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Want to laugh this weekend in Anchorage? Look no further.

  • Author: Mike Dunham
  • Updated: September 28, 2016
  • Published April 16, 2016

The comic core of Gilbert and Sullivan's "The Mikado" has seldom been better realized than in Anchorage Opera's current production. Stage director Albert Sherman has choreographed every moment with broad and lively humor that beautifully matches the ridiculous with genuine empathy. His vision is realized by an able cast and competent musicianship in a way that makes the three-hour show fly by like a Monty Python production coming at you live.

The music hall antics were most conspicuous on Friday in the frantic acting of tailor turned reluctant executioner Ko-Ko, hilariously performed by Curt Olds; the pompous, long-legged physicality of Zachary James, playing the stuffy, upper-class snit Pooh-Bah with a fine baritone; and the adroit facial mugging of Jane Shaulis as Katisha, particularly in her duet with Ko-Ko.

Ryan MacPherson's fine tenor made Nanki-Poo a real joy to listen to. Sharin Apostolou sang Yum-Yum's solo "The sun whose rays are all ablaze" deliciously and her high notes repeatedly crowned the ensembles. Craig Irvin brought a big bass voice to the role of the Mikado. Glaceia Henderson-Hopkins (Pitti-Sing) and Michael Smith (Pish-Tush) were among the local talent who made a good impression in their solos and a critical contribution to the ensembles.

As has become practice, the lyrics for Ko-Ko's "Little List" number (and also for "A more humane Mikado never did in Japan exist") were changed to poke fun at contemporary foibles. I'm not sure who came up with the new lines, but they weren't too bad and drew repeated laughs by ridiculing things like people who don't clean up after their dogs, Facebook addicts, exercise routines that require mats and concert-goers who forget to shut off their cellphones. There were tweaks in the spoken dialogue too. When Ko-Ko is interrogated about where Nanki-Poo, who is supposed to have been beheaded, has gone, he responds, "Deadhorse." If I'm not mistaken, some additional effects were even tossed into Sullivan's score: "Tonight Show"-type riffs to emphasize various bits of action, all managed precisely by conductor Steven Mosteller.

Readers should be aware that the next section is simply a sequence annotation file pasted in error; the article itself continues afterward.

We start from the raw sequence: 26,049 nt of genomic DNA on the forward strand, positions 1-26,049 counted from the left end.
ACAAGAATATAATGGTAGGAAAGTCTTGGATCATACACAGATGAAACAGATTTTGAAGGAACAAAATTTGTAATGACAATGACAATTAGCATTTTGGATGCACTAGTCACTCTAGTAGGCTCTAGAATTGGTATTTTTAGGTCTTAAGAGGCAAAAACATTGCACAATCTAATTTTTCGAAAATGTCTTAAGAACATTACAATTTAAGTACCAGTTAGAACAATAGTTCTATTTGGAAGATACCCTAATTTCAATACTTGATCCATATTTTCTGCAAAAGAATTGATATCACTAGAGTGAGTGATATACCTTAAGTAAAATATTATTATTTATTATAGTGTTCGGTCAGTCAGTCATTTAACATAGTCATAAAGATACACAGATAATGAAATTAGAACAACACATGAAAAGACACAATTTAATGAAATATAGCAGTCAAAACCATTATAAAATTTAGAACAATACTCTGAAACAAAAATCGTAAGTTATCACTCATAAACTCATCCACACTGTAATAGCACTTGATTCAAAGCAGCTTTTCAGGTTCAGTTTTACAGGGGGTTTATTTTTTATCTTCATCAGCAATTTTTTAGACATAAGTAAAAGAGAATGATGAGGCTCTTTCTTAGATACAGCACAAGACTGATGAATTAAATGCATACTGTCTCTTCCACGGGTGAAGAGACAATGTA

But ultimately it was the staging that made this a better-than-usual "Mikado." When Ko-Ko added the stage manager "whose cues are always wrong" to his little list, the lights suddenly went out. Katisha's allegedly gorgeous elbow, a tossed-off bit of silliness among so many in the script (like a bird that sweats and death by something called a snickersnee), was transformed into a major sight gag in the closing chorus that had the audience howling.

It was 11 p.m. when the last notes in the Discovery Theatre sounded on Friday, but the crowd did not seem tired and applauded loud and long. They might have gone longer had the stage manager not sent the curtain down a little prematurely. The cheers seemed to peak for the two most notable comedians in the cast, Olds and James, but there was a fresh burst when Sherman came out with set designer Carrie Yanagawa, costume coordinator Kaie Promish and makeup designer Elle Janecek -- all well deserved.

THE MIKADO will be presented at 8 p.m. Saturday and 4 p.m. Sunday in the Discovery Theatre. Tickets are available at centertix.net.

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